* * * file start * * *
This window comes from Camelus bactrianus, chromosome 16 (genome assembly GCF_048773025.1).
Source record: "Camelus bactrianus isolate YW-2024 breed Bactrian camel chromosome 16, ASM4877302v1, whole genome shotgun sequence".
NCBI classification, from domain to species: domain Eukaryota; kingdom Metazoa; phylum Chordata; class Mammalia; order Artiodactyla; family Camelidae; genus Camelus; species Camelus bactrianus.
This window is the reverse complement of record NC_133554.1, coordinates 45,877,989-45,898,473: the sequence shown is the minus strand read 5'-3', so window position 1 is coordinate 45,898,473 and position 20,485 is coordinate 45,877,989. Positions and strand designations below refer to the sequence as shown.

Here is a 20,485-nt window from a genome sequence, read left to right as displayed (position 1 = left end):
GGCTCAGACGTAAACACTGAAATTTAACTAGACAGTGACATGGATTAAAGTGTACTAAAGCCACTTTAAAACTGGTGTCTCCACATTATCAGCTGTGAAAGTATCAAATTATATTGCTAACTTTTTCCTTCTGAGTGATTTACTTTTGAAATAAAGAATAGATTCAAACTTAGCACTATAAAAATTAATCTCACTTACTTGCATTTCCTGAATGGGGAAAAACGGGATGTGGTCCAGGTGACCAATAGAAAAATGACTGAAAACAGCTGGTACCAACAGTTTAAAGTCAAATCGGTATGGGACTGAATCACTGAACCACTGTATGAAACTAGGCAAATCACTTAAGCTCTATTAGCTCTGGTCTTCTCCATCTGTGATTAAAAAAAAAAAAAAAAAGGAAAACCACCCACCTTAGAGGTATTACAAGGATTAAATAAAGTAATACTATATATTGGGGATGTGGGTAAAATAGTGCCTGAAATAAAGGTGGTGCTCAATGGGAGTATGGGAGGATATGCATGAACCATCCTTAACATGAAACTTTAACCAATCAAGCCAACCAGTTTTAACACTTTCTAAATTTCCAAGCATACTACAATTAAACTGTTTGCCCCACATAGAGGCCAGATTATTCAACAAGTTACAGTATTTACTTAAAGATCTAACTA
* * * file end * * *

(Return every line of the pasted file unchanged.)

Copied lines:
This window comes from Camelus bactrianus, chromosome 16 (genome assembly GCF_048773025.1).
Source record: "Camelus bactrianus isolate YW-2024 breed Bactrian camel chromosome 16, ASM4877302v1, whole genome shotgun sequence".
NCBI classification, from domain to species: domain Eukaryota; kingdom Metazoa; phylum Chordata; class Mammalia; order Artiodactyla; family Camelidae; genus Camelus; species Camelus bactrianus.
This window is the reverse complement of record NC_133554.1, coordinates 45,877,989-45,898,473: the sequence shown is the minus strand read 5'-3', so window position 1 is coordinate 45,898,473 and position 20,485 is coordinate 45,877,989. Positions and strand designations below refer to the sequence as shown.

Here is a 20,485-nt window from a genome sequence, read left to right as displayed (position 1 = left end):
GGCTCAGACGTAAACACTGAAATTTAACTAGACAGTGACATGGATTAAAGTGTACTAAAGCCACTTTAAAACTGGTGTCTCCACATTATCAGCTGTGAAAGTATCAAATTATATTGCTAACTTTTTCCTTCTGAGTGATTTACTTTTGAAATAAAGAATAGATTCAAACTTAGCACTATAAAAATTAATCTCACTTACTTGCATTTCCTGAATGGGGAAAAACGGGATGTGGTCCAGGTGACCAATAGAAAAATGACTGAAAACAGCTGGTACCAACAGTTTAAAGTCAAATCGGTATGGGACTGAATCACTGAACCACTGTATGAAACTAGGCAAATCACTTAAGCTCTATTAGCTCTGGTCTTCTCCATCTGTGATTAAAAAAAAAAAAAAAAAGGAAAACCACCCACCTTAGAGGTATTACAAGGATTAAATAAAGTAATACTATATATTGGGGATGTGGGTAAAATAGTGCCTGAAATAAAGGTGGTGCTCAATGGGAGTATGGGAGGATATGCATGAACCATCCTTAACATGAAACTTTAACCAATCAAGCCAACCAGTTTTAACACTTTCTAAATTTCCAAGCATACTACAATTAAACTGTTTGCCCCACATAGAGGCCAGATTATTCAACAAGTTACAGTATTTACTTAAAGATCTAACTA